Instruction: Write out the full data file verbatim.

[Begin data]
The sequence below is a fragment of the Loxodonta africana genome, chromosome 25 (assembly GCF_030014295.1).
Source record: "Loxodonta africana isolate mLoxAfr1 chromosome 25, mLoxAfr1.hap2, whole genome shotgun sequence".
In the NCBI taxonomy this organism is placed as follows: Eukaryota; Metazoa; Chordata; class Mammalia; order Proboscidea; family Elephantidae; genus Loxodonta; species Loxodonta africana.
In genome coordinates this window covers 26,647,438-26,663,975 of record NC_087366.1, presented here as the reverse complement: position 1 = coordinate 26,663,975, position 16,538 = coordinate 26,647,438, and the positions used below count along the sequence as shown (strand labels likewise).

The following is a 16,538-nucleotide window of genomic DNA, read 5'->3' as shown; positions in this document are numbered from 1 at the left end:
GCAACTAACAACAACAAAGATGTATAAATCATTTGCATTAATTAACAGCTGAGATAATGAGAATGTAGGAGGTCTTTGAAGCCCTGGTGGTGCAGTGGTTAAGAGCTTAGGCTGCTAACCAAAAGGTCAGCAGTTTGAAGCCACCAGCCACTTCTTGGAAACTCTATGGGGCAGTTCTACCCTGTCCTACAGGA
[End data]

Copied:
The sequence below is a fragment of the Loxodonta africana genome, chromosome 25 (assembly GCF_030014295.1).
Source record: "Loxodonta africana isolate mLoxAfr1 chromosome 25, mLoxAfr1.hap2, whole genome shotgun sequence".
In the NCBI taxonomy this organism is placed as follows: Eukaryota; Metazoa; Chordata; class Mammalia; order Proboscidea; family Elephantidae; genus Loxodonta; species Loxodonta africana.
In genome coordinates this window covers 26,647,438-26,663,975 of record NC_087366.1, presented here as the reverse complement: position 1 = coordinate 26,663,975, position 16,538 = coordinate 26,647,438, and the positions used below count along the sequence as shown (strand labels likewise).

The following is a 16,538-nucleotide window of genomic DNA, read 5'->3' as shown; positions in this document are numbered from 1 at the left end:
GCAACTAACAACAACAAAGATGTATAAATCATTTGCATTAATTAACAGCTGAGATAATGAGAATGTAGGAGGTCTTTGAAGCCCTGGTGGTGCAGTGGTTAAGAGCTTAGGCTGCTAACCAAAAGGTCAGCAGTTTGAAGCCACCAGCCACTTCTTGGAAACTCTATGGGGCAGTTCTACCCTGTCCTACAGGA